Non-governmental organisations (NGOs) give Brussels journalists the best information. When NGOs collaborate with journalists to create a big story, companies and consultancies are often left scrambling in PR terms. We recently undertook a separate survey which showed that European business leaders believe NGO activists are the biggest threat to their reputation among all stakeholders, ahead of the media.
As another journalist told us: “NGOs tend to have an intrinsically catchier message. They’re more likely to be seen to be fighting a ‘good’ fight and not to be out for commercial interest. They’re also able to couch their message in catchier language. Companies have a harder sell in this regard. They’re less able to stick their necks out and adopt a position and rhetoric that lends itself to getting quoted in the press.
This is one of the meaningful conclusions from the “Eu Media relations, Brussels journalist Survey & what the findings reveal for communicators” produced by Dober Partners, that caught our attention and made our newsroom cheer and celebrate.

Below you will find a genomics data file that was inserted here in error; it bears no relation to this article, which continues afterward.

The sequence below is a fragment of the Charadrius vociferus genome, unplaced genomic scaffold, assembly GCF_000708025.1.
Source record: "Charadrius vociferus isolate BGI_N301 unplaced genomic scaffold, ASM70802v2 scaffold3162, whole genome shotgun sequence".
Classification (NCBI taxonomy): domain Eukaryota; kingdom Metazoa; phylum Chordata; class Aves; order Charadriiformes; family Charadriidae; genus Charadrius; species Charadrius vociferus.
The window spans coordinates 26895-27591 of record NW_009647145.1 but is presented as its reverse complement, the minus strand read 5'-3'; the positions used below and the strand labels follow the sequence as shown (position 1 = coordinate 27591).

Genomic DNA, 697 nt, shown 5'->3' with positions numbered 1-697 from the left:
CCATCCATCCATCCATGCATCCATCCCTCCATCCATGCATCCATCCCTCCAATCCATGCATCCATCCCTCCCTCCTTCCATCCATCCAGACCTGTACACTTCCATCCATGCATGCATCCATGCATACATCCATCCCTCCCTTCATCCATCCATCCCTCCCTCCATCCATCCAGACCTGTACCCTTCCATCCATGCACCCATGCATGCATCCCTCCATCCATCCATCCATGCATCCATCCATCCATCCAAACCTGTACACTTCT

Are you in disbelief? Well, you should not. Indeed, think about why media folks deem NGOs so credible. NGOs are seen to defend the general interest; companies their own. They also use communication tools better, are very competent and know their stuff. They don’t beat around the bush, like many companies. Instead when you call an NGO you get a clear message. Trade associations are split between their members and they only have a lowest-common- denominator position and often they don’t even want to reply, explains the report.
But NGOs lack something: A spokesperson like him....
Cover Photo: DOMINIQUE FAGET/AFP/Getty Images